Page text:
Dolce began their sets with the young ladies singing Kirby Shaw’s jazz number, “I’ve Got My Love to Keep Me Warm.” This was self-directed, very polished, and with a nice smooth jazz rhythm. They were completely in sync and blended well.
Later in the concert, the complete Dolce choir (5 young men; 9 young women) processed to the stage singing a lovely a cappella piece “Come Sing! Come Dance!” I’m a big fan of a cappella singing, and this was very satisfying, with lovely balanced harmonies. The “First Noel” sung to a violin accompaniment of Pachelbel’s “Canon in D” is a really great arrangement that lends itself very well to the “Noel” lyrics. I think everyone enjoyed this, including the singers. Franz Joseph Haydn’s “Gloria” is gloriously beautiful. It was sung with excellent diction, so that every Latin word was understandable, and the dynamics were sharp. Loved it!
With the exception of one person, Dolce consistently looked happy to be singing and presenting a fine concert. They made the audience smile. “Merry Christmas, Mozart” is a medley of Mozart pieces sung to the words of well-known Christmas carols. Their diction was crisp, a listening pleasure. I was pleased to hear Dolce’s version of “Sleigh Ride.” It wasn’t slow and draggy, but sung at the tempo written, with excellent articulation of consonants.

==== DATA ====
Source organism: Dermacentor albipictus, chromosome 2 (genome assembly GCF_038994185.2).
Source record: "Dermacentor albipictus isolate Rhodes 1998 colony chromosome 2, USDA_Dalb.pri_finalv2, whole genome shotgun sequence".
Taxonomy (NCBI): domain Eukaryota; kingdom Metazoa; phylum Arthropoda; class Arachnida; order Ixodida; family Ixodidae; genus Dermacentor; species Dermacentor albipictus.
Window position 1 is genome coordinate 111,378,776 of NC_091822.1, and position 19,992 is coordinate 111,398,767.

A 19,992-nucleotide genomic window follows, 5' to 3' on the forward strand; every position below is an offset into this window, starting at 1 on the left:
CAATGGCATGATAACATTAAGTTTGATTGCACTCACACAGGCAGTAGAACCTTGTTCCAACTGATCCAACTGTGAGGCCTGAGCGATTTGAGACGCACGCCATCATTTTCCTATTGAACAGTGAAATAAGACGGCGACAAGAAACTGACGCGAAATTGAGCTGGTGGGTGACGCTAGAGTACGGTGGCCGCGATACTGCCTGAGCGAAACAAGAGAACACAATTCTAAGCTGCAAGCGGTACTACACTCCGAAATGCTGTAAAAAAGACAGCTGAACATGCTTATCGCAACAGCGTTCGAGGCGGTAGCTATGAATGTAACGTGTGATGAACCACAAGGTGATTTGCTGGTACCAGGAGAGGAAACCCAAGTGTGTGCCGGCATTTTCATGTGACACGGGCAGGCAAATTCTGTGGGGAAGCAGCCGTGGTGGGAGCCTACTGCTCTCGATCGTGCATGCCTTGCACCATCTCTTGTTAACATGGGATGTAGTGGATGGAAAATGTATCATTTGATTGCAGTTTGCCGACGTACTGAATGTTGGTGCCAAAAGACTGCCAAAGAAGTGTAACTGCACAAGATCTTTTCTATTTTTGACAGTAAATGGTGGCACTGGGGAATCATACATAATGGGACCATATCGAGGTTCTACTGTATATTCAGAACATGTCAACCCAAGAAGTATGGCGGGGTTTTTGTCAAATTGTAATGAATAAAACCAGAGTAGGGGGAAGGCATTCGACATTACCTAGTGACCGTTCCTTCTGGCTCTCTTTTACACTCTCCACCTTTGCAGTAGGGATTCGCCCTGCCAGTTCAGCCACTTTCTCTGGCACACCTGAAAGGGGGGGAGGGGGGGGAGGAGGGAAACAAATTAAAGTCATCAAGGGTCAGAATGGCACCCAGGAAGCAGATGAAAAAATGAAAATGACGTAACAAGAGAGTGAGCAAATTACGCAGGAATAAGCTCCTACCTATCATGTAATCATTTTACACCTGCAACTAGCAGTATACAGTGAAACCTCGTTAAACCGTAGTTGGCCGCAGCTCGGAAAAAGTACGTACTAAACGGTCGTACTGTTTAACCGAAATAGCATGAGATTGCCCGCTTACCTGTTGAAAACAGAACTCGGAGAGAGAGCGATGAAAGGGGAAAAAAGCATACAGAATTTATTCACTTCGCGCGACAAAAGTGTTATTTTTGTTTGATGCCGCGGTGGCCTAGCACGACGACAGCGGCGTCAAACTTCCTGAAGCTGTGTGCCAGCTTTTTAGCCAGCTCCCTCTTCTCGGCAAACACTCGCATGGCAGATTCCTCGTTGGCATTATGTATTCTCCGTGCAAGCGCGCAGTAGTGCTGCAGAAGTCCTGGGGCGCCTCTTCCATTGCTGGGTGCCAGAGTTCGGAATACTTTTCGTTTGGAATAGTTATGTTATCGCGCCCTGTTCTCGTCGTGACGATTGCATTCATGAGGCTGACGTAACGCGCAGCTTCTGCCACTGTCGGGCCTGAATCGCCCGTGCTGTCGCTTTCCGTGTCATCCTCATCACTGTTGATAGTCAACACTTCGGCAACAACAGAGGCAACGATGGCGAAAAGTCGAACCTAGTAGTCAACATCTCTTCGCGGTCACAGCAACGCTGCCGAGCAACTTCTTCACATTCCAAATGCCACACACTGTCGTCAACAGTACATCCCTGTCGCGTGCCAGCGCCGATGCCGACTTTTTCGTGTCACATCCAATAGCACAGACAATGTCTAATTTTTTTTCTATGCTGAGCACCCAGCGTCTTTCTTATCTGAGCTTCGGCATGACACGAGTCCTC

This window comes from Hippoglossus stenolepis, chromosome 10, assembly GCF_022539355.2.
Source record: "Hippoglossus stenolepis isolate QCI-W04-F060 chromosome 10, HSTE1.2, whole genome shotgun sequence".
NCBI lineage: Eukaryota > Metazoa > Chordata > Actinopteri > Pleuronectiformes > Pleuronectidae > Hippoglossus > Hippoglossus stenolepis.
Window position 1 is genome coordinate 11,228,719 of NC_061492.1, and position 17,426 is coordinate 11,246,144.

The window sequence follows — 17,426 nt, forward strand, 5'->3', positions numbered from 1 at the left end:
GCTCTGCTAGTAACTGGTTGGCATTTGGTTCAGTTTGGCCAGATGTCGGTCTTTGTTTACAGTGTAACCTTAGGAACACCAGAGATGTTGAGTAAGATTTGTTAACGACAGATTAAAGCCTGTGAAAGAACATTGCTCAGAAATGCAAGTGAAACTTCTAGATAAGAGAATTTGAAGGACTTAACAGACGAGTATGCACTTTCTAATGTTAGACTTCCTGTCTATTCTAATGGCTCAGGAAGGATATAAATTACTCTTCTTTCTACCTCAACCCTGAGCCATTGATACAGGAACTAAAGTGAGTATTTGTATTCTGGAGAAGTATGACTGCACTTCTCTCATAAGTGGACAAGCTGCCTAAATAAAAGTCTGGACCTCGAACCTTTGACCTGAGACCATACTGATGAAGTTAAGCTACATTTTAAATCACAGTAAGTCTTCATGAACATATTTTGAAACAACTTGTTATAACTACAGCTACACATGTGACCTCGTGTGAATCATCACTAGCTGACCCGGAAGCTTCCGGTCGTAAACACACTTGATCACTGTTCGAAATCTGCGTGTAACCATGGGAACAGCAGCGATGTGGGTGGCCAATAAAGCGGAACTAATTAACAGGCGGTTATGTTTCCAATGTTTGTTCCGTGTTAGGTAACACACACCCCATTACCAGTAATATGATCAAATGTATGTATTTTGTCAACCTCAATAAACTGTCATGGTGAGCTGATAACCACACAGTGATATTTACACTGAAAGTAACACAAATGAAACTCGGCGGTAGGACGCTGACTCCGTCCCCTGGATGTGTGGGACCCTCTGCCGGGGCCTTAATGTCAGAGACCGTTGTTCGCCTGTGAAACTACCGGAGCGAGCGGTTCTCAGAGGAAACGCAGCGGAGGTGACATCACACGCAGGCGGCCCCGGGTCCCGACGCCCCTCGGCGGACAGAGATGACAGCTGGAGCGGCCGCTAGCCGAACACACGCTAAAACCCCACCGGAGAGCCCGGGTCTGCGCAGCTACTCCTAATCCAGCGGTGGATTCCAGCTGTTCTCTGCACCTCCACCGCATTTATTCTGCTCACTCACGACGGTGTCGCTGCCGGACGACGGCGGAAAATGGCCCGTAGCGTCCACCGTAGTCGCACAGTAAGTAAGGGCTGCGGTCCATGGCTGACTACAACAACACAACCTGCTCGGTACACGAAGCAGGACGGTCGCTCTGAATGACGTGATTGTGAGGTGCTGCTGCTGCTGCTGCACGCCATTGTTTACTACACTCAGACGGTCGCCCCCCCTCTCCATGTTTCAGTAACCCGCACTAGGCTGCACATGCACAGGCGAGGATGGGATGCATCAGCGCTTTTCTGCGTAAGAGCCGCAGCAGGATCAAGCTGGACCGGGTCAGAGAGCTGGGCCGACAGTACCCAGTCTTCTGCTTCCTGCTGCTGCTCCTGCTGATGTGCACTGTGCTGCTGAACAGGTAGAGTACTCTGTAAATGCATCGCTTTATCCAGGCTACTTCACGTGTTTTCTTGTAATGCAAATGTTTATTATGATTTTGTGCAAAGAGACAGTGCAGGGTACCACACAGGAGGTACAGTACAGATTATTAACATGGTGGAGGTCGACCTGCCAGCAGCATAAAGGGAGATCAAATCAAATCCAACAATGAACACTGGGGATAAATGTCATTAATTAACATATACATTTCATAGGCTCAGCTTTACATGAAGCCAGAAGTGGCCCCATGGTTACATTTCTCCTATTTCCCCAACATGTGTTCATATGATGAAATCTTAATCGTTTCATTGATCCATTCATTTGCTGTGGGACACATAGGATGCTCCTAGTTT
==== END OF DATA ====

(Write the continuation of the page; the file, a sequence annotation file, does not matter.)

The finale brought all choirs together to sing, “Somewhere in my Memory” with a slide show of the singers with placards sharing their Christmas memories. This piece is from the movie, Home Alone, arranged by Audrey Snyder.
This was a stellar performance, from the precise conducting by the directors, to the excellent accompaniment by the pianists and other instrumentalists, to the very poised and well-prepared soloists, to all the children and young adults who sang their hearts out. Thank you all for a very special evening.